The timing, 5pm, was a little awkward because they had to meet the needs of the various presenters but the location was close to Victoria station and I was able to work in London that day and to get away at 4:30pm to make it on time.
The event was supported by Friedrich Ebert Foundation, a German think-tank. This meant that there was a decent menu, mince pies to go with the coffees on arrival and some refreshments afterwards.
I sat at a table at the back. I like to sit at the back of meetings as that gives me a view of the other people there so it is easier to judge the meeting overall and also to decide when to join in.
I was pleasantly surprised to be joined there by Alf Dubbs (now Baron Dubbs) who I had campaigned for when between jobs in 1992 and who I had met only the year before at the BCSA Annual Dinner. We had a short conversation and I was pleased that he remembered me.
The discussion on immigration was introduced by Neal Lawson then we had short talks from Michael Orton Senior Research Fellow Institute for Employment Research at University of Warwick, Martin Seeleib-Kaiser Barnett Professor of Comparative Social Policy and Politics Oxford University and (arriving a little late because of divisions in the House) Lisa Nandy MP Shadow Minister for Civil Society and Compass regular.
The usual disclaimer; these are my notes taken from the speakers, the other people at the meeting, my notes at the time and my subsequent thoughts.
We can see immigration through the lens of insecurity; insecurity through zero hours contracts, high rents, etc. leads to fear, and this leads to scapegoating.
About half the population are in the anxious middle, not opposed to immigration but wary of it.
Pro-immigration arguments only reach the liberal left (me!) who are already convinced and it scares the anxious middle. By arguing for immigration we raise the subject and make things worse.
We need a simple and different argument to change the game (the same is true for the economy). We have not been able to do this so far (why is this?, a serious philosophical question that may suggest a significant problem with the way that politics is framed in favour of the right-wing).
The (suggested) answer at the meeting was to oppose neoliberalism directly, i.e. attack the root cause of the problem and not the symptoms. I am happy with that but the problem remains that the riposte needs to be simple, understandable and convincing. The facts and figures are on our side but not the narrative.
One simple message might be We Are All Immigrants, It Is Just A Question Of How Many Generations You Go Back. But that in itself is insufficient, that fact that immigration was good for us in the past is no guarantee that it will be in the future. Blame The Bankers Not The Bulgarians was also suggested but this assumes that there is something wrong that needs to blamed on somebody/something rather than celebrating immigration in its own right.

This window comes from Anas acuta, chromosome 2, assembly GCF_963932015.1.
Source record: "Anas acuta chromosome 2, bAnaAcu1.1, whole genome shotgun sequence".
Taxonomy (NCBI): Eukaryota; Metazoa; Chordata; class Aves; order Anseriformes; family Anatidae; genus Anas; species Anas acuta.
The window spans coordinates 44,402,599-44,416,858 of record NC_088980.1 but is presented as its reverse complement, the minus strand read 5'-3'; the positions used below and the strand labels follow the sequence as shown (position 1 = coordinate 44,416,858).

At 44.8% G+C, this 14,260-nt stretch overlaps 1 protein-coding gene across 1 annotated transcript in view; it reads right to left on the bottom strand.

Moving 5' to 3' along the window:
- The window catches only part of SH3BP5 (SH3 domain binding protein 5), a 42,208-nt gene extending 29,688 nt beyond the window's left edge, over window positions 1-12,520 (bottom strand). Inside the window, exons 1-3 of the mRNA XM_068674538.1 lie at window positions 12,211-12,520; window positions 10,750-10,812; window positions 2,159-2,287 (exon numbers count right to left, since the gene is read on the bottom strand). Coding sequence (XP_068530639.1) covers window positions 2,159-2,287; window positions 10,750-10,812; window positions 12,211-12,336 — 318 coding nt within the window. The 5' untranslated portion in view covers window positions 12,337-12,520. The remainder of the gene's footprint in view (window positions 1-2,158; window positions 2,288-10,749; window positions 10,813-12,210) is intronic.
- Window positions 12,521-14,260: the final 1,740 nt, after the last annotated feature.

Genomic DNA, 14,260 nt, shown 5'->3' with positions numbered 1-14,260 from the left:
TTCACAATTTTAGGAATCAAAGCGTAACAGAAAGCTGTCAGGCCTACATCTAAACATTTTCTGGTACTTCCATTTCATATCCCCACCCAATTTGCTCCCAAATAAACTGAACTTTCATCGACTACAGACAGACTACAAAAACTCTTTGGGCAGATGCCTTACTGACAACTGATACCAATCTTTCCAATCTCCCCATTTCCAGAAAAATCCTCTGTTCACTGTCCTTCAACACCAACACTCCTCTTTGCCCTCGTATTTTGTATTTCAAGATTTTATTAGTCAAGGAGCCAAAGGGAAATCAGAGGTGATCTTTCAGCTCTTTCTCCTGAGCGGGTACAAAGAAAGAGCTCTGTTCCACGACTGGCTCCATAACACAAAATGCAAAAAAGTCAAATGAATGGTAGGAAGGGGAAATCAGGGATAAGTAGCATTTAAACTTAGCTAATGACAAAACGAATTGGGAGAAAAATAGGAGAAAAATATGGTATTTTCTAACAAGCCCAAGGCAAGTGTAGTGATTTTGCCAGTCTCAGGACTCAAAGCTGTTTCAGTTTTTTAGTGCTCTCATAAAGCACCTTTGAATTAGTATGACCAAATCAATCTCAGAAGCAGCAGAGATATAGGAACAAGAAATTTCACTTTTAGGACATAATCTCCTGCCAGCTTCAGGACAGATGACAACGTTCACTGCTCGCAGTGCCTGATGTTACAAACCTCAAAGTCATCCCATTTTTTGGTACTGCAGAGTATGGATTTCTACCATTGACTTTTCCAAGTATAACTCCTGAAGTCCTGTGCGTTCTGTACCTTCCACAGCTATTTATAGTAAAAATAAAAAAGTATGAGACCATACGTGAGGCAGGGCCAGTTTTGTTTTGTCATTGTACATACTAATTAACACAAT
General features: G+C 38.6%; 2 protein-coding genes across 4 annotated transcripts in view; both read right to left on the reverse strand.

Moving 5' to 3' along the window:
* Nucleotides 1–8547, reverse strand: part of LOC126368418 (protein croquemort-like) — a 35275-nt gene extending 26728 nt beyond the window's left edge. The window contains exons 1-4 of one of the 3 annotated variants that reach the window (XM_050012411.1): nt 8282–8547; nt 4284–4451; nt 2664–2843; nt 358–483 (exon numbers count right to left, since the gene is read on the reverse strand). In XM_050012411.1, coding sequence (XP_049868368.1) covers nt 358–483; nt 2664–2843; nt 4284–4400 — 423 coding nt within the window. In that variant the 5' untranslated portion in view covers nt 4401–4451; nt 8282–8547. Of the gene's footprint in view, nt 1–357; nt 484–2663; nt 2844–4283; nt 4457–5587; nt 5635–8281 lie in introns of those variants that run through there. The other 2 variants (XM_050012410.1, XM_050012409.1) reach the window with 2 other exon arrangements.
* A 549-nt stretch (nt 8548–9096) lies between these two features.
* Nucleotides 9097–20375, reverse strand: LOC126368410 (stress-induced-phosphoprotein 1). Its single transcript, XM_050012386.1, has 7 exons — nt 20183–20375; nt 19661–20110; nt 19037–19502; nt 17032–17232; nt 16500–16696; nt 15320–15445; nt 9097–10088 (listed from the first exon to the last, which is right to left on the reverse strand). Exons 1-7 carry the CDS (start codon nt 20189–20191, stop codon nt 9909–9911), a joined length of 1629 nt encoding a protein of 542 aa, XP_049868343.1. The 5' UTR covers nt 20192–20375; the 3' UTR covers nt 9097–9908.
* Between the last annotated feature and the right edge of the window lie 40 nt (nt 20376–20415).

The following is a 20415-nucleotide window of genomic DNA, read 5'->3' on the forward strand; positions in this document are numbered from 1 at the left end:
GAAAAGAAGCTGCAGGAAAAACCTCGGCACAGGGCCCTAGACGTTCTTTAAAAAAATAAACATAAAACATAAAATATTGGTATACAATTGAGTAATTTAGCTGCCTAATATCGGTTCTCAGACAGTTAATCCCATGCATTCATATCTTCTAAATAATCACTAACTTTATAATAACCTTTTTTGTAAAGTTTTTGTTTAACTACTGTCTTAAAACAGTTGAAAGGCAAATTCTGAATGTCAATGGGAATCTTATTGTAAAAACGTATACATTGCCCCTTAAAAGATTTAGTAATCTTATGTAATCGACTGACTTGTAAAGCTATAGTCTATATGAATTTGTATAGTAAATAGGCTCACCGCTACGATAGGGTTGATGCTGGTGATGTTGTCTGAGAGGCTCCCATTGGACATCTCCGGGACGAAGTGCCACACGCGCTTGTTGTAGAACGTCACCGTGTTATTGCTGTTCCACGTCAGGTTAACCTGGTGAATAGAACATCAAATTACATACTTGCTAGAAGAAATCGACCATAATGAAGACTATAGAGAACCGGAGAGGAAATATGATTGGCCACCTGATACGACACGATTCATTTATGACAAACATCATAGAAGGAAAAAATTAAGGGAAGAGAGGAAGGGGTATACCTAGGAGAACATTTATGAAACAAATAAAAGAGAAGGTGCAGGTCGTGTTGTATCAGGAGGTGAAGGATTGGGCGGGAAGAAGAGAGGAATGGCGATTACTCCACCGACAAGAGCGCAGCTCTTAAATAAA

Enforcing regulations, like minimum wage, would help locals and make jobs more open to other locals. The benefit changes proposed by the Tories would require a treaty change, and that would need an unanimous vote, which it would not get.
Not only is the UK's view on immigration shared across Europe but other countries have recently made moves to support immigration. The Swiss said yes to immigration on economic grounds and the USA recently admitted 5m illegal immigrants.
Immigration has some general flows, eg. south to North in EU. Climate change will exacerbate this. The free flow of capital should be supported by free flow of people.
The debate on immigration is too focussed on the economy, i.e. arguments over whether we have lost or gained financially through recent immigrations, when there is far more to consider, especially culture. This is a battle about values and we cannot afford to lose it.
The language used is a problem, e.g. immigration is tightly coupled with migration and emigration but these aspects are rarely spoken about. "Immigration" is a bogey problem that each person can interpret their own way, e.g. Lithuanians taking low-paid jobs here, some ethnic groups keeping to their own communities rather than integrating to the wider society or Russian oligarchs pushing up London house prices.
While some interesting facts and ideas were shared, I felt that the scope of the discussion was far too wide to reach any meaningful conclusions, particularly as we learnt during the evening that talks like this just preach to the converted.
What was a lot more successful was the informal discussions over drinks and nibbles after the main session. Lisa could not stay, they were voting in the House, but I managed to grab quite a few words with both Michael and Martin and several other people there. That was my favourite part of the meeting and a good end to the evening.